My test Cayenne had such amenities as power-adjustable front seats, a multi-function steering wheel (it not only steers, it lets you play with the audio equipment and other stuff), park assist, moonroof, Bi-Xenon headlights and a good Bose stereo system.
The 3.6 liter V6 shared by both this Cayenne and the Panamera/Panamera 4 puts out 300 horses, which isn't earth shattering these days but which is definitely competitive. Torque is an also-competitive 295 lb.-ft. Want more? Try one of the V8's.
The engine also boasts of direct fuel injection (DFI), infinitely variable intake camshaft adjustment with variable valve lift (VarioCam Plus), an on demand oil pump, water cooling with thermal management, and a variable intake manifold.
I've always liked the Cayenne and this new model is even better than the old one. I look forward to mashing the gas pedal of the new V8 versions in upcoming columns and am already practicing smiling broadly while holding on for dear life.
A Not Sedate Sedan
The Panamera 4 V6, which is new for 2011, feels more nimble and exciting than the Cayenne and is more fun to drive as well.
It's a luxury Gran Turismo that's definitely all Porsche, but it isn't just a stretched and/or tarted up 911 with a real back seat. Porsche says it built the Panamera from the ground up "To provide Porsche driving dynamics and performance while simultaneously surrounding its occupants in luxury and comfort."
They've pulled it off beautifully. I love this car. While a 911, Cayman or Boxster can be even more fun, the Panamera strikes a beautiful balance between true luxury and sportiness. It feels big compared to its sports car siblings – and it is – but it never feels heavy or bloated.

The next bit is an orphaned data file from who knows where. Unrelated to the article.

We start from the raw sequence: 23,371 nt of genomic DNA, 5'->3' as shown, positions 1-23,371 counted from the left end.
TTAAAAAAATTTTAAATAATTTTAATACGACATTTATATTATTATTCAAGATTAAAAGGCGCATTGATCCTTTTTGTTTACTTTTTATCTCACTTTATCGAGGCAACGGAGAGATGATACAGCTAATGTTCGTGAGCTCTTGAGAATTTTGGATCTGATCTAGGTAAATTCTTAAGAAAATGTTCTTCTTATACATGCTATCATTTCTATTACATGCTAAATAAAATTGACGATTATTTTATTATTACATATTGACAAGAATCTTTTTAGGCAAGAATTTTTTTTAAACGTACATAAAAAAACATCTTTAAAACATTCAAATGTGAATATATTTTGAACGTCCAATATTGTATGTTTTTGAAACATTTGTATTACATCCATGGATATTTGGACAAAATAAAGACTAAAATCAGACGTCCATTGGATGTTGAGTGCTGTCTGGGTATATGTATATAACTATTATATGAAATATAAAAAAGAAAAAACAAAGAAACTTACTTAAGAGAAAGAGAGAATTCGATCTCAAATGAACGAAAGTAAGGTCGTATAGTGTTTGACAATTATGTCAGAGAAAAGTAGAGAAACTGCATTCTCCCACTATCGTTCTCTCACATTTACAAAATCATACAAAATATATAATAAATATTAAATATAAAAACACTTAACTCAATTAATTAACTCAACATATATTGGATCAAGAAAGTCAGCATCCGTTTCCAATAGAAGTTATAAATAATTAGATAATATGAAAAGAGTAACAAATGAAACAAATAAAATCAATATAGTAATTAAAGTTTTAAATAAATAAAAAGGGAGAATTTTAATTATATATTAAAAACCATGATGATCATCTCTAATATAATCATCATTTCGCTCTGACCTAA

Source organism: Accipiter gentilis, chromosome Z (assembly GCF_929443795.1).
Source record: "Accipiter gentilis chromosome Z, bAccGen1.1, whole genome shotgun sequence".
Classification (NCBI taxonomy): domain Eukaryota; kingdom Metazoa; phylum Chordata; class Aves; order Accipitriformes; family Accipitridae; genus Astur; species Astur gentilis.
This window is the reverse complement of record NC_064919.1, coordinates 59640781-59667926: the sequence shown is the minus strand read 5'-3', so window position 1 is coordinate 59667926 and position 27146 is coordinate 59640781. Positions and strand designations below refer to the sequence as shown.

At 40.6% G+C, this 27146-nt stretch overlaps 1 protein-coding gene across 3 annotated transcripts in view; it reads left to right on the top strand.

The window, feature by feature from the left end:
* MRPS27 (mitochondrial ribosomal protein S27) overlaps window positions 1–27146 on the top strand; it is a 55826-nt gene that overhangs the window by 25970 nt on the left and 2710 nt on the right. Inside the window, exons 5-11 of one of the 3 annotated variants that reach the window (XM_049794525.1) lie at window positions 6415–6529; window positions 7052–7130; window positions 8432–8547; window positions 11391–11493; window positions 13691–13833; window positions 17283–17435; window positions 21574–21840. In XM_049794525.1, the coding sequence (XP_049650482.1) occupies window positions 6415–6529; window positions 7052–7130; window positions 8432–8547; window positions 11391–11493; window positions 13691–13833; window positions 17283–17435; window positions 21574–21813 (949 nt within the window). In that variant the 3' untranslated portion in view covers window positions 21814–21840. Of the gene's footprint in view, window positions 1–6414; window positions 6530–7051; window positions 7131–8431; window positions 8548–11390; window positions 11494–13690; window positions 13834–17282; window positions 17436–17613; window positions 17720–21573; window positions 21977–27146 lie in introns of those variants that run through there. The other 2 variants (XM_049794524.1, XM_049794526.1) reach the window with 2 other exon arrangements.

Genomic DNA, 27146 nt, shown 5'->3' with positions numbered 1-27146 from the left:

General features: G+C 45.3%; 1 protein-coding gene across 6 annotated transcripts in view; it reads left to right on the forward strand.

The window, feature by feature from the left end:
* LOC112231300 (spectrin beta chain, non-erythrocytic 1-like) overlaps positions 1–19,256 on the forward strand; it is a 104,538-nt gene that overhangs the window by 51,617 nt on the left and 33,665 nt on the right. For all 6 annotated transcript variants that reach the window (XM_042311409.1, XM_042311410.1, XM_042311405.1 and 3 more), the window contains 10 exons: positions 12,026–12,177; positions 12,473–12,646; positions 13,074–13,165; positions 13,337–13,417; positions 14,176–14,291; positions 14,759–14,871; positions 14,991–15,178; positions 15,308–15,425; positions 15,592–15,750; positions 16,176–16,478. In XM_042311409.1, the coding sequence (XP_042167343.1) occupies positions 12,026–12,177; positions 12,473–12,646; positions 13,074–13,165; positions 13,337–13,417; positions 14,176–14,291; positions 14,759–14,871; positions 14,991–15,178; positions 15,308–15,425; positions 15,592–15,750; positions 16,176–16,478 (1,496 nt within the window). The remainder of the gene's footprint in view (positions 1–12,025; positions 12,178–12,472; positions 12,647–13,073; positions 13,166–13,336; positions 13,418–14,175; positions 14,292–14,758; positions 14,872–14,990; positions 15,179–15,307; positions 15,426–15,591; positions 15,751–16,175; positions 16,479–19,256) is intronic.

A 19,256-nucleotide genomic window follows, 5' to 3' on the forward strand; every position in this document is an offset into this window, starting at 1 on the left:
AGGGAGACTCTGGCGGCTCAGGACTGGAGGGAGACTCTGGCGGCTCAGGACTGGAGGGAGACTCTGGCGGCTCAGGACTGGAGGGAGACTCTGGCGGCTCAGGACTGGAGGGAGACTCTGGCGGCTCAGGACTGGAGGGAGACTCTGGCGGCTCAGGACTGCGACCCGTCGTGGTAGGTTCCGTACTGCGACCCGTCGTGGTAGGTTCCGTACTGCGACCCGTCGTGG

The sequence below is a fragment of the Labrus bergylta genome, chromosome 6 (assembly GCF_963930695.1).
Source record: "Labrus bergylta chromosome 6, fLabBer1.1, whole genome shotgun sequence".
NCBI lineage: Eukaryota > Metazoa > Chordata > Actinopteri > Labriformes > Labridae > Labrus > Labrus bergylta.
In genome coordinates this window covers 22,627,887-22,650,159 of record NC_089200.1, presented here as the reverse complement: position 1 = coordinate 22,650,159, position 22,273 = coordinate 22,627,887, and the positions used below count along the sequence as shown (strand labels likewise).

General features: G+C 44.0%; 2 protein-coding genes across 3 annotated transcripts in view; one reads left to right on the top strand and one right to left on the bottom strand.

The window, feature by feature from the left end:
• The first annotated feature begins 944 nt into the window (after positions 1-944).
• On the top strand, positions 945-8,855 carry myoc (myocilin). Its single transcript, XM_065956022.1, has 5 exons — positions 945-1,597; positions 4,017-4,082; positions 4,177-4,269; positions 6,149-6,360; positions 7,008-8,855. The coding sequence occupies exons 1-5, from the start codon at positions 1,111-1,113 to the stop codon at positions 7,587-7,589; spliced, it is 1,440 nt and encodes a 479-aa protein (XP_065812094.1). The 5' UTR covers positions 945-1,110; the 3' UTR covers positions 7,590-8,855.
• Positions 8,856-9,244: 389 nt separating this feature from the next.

The Panamera envelops you in a classy, comfortable and efficient cabin, with two deep bucket seats for the rear passengers that are nearly as comfortable as those up front.
We took a highway jaunt with two six-footers in the rear and they marveled at how much headroom they had (though that also leads to the Panamera's most controversial item – its roofline) and how comfortable they were back there. One mentioned that the deepness of the seat made it a bit hard to get out of the Panamera, but tempered that with the comment that he'd rather have stayed back there for the rest of his life than have to get out in the first place. I think it's safe to say he liked it back there.
For 2011, Panameras come equipped with Bluetooth hands-free phone interface and a universal audio interface with which you can connect an MP3 player (or smart phone) you can control through Porsche's standard Communication Management system. The base Panamera and Panamera 4 also come standard with Bi-Xenon headlights. It's about time.
The driving position is perfect, of course, and everything you need is close to hand. I quibble with the controls on the ceiling (for interior lighting, the moonroof, deactivating the ParkAssist sensors, and Homelink buttons) because I had trouble reading their labels without my glasses, but it wouldn't take long to get used to if I were actually lucky enough to own the car.
In all, the Panamera is a delicious combination of classic Porsche combined with an elite attitude. Heck, even the rear seats of my test car (which fold down for extra storage) were heated – though the bun warmers aren't standard equipment.